Among patients with indications for statin therapy, 19 patients identified for initial intervention and 38 control patients did not appear to have any filled statin prescriptions within the previous 6 months, resulting in inclusion. The average age in both groups was 55 ± 7 years, and 7 of the 19 patients in the intervention group (37%) were male. In the control group, 9 of 38 (24%) were male. Calculated 10-year ASCVD risk ranged from 3.2 to 29%, with a median of 15% and interquartile range of 7.6–17.7%. Although all patients in both groups had a diagnosis of diabetes, the majority (55 of 57) did not have known established ASCVD.

The intervention period was conducted over ∼6 weeks in February and March 2018. The post-intervention analysis was at least 12 months after the intervention for all patients.

Two clinical pharmacists, an endocrinologist, and an operational leader with a nursing background designed the intervention. One clinical pharmacist served as project leader. He did the majority of patient outreach, and communicated with PCPs and coordinated with an assistant pharmacy technician. He was selected as the leader because of his experience as a clinical pharmacist and willingness to communicate with PCPs about this new way of working together.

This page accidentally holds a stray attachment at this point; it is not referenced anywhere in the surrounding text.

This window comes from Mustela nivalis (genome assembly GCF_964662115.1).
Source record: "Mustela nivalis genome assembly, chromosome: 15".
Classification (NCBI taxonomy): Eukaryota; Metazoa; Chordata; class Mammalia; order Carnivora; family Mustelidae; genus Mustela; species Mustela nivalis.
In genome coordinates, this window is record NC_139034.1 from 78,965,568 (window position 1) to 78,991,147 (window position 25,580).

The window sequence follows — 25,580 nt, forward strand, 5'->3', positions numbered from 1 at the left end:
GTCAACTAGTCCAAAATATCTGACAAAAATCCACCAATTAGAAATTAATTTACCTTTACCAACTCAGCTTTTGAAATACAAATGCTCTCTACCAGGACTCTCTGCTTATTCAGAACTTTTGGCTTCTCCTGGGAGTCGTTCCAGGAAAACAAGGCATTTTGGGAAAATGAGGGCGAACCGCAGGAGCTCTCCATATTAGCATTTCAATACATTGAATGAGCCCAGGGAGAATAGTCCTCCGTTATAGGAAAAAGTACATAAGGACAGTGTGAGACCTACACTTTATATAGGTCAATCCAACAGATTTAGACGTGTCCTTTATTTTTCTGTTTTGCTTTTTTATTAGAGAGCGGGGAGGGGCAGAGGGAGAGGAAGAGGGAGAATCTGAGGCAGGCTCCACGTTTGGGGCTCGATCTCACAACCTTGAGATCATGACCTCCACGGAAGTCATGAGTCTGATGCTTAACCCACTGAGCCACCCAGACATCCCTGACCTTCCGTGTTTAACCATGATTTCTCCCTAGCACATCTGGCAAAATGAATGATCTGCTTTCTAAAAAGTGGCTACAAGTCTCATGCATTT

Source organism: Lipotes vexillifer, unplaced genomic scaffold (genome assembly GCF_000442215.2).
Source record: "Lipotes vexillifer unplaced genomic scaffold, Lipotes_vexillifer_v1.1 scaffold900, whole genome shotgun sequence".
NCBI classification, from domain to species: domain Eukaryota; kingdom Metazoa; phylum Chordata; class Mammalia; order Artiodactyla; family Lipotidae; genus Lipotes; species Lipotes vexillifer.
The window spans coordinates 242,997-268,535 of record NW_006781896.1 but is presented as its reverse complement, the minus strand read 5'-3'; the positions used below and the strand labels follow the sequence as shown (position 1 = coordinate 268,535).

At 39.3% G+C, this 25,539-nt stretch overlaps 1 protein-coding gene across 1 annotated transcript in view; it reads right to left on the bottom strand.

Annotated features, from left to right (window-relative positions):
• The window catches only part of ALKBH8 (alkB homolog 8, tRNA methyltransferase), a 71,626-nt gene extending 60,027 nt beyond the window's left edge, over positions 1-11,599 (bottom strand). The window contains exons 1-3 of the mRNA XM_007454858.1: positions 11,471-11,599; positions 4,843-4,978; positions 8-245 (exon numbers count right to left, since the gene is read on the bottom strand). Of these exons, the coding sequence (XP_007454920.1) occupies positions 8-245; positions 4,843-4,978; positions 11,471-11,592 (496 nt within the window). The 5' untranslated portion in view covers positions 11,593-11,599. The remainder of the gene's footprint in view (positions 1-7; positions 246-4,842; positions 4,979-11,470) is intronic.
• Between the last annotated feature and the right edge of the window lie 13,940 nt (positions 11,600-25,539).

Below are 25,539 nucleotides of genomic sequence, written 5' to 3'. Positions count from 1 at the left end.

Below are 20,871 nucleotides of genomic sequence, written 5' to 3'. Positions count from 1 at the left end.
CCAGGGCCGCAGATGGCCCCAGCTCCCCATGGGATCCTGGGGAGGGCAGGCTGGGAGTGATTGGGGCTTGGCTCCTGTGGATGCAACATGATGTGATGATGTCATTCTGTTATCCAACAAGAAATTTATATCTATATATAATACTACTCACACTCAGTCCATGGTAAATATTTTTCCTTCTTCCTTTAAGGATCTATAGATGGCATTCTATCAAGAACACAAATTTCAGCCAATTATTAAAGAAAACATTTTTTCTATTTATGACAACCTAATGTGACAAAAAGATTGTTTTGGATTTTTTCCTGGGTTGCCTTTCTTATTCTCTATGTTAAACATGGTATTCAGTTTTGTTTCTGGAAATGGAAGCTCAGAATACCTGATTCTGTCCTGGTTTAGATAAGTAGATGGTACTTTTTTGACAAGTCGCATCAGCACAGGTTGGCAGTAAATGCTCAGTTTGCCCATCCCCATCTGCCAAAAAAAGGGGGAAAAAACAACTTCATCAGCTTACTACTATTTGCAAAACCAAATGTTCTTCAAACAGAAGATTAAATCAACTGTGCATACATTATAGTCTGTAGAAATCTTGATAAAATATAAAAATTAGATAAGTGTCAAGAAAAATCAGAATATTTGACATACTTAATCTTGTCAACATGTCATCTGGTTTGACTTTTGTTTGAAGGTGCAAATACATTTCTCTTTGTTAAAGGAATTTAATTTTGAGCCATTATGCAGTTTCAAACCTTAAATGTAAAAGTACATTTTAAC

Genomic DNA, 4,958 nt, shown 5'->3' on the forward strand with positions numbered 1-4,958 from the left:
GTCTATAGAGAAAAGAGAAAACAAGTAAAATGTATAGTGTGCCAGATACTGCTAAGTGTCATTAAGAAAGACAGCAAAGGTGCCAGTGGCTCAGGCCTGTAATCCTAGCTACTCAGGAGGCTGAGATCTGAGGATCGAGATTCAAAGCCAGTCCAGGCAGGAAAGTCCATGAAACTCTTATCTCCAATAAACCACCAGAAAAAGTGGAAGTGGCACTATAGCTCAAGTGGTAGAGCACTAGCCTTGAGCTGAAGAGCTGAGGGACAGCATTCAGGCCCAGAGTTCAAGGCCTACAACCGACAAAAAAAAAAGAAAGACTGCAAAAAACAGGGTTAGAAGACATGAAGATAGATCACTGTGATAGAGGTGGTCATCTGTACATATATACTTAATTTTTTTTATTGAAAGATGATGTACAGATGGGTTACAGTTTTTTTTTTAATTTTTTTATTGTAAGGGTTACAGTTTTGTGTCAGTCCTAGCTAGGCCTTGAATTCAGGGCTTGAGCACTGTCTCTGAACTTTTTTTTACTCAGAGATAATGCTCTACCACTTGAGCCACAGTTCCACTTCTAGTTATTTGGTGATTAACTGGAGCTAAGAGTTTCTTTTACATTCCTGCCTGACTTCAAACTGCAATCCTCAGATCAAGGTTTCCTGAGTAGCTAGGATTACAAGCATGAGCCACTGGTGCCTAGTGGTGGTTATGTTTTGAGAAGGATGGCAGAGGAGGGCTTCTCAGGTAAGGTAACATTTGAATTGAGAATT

A few members of the primary care practice served as key contacts for us. They were supportive of the new approach and facilitated introduction of the program to their colleagues. The program was introduced to the group via practice meetings and e-mail before its initiation. The key contacts helped us determine that the PCPs would accept an opt-out approach. Accordingly, PCPs with patients identified in this group were provided a list of patients and were permitted to decline intervention for indi‐vidual patients.

Using claims-based data to proactively reach out to patients with gaps in quality measures was not a new practice at our institution. However, combining medical and pharmacy claims to better target appropriate patients and involving a pharmacist to assist PCPs in closing specific medication gaps was novel here.

Before this project, clinical pharmacists supported patient care as part of a peripheral support team. They provided medication management for patients engaged with a care coordination team of nurses and social workers. Within this project, the clinical pharmacist engaged directly with PCPs. Given space and scheduling constraints at the clinic, the pharmacist worked from a central location, and most contacts were by telephone. He did have the opportunity to come and see patients in the clinic if this was desired. The pharmacist spent ∼4 hours/week engaged in this work over a period of 6 weeks, including time spent in chart review, communicating with providers, and communicating with patients.

This was a new workflow that altered the process of care delivery substantially. The intervention was designed to change the process of care delivery to ease the workload of providers and assist them in starting statins for appropriate patients.